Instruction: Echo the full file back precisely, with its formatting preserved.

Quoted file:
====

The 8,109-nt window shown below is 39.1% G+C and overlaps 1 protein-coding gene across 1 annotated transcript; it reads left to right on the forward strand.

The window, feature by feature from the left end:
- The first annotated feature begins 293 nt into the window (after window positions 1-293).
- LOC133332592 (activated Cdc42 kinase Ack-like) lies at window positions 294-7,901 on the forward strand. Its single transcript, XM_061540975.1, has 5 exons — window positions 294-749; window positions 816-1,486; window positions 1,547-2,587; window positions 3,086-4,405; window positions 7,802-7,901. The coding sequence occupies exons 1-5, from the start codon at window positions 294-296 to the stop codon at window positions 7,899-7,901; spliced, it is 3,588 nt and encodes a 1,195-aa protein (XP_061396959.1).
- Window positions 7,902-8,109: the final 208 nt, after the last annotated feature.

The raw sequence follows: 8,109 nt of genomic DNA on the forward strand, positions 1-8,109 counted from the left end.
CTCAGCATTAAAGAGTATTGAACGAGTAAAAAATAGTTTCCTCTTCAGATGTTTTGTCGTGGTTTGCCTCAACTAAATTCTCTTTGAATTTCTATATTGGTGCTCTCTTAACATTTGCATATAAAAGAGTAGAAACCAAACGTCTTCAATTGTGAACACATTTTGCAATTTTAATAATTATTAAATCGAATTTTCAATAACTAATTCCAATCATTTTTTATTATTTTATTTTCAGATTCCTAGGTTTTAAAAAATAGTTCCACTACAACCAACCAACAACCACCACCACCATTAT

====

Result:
The 8,109-nt window shown below is 39.1% G+C and overlaps 1 protein-coding gene across 1 annotated transcript; it reads left to right on the forward strand.

The window, feature by feature from the left end:
- The first annotated feature begins 293 nt into the window (after window positions 1-293).
- LOC133332592 (activated Cdc42 kinase Ack-like) lies at window positions 294-7,901 on the forward strand. Its single transcript, XM_061540975.1, has 5 exons — window positions 294-749; window positions 816-1,486; window positions 1,547-2,587; window positions 3,086-4,405; window positions 7,802-7,901. The coding sequence occupies exons 1-5, from the start codon at window positions 294-296 to the stop codon at window positions 7,899-7,901; spliced, it is 3,588 nt and encodes a 1,195-aa protein (XP_061396959.1).
- Window positions 7,902-8,109: the final 208 nt, after the last annotated feature.

The raw sequence follows: 8,109 nt of genomic DNA on the forward strand, positions 1-8,109 counted from the left end.
CTCAGCATTAAAGAGTATTGAACGAGTAAAAAATAGTTTCCTCTTCAGATGTTTTGTCGTGGTTTGCCTCAACTAAATTCTCTTTGAATTTCTATATTGGTGCTCTCTTAACATTTGCATATAAAAGAGTAGAAACCAAACGTCTTCAATTGTGAACACATTTTGCAATTTTAATAATTATTAAATCGAATTTTCAATAACTAATTCCAATCATTTTTTATTATTTTATTTTCAGATTCCTAGGTTTTAAAAAATAGTTCCACTACAACCAACCAACAACCACCACCACCATTAT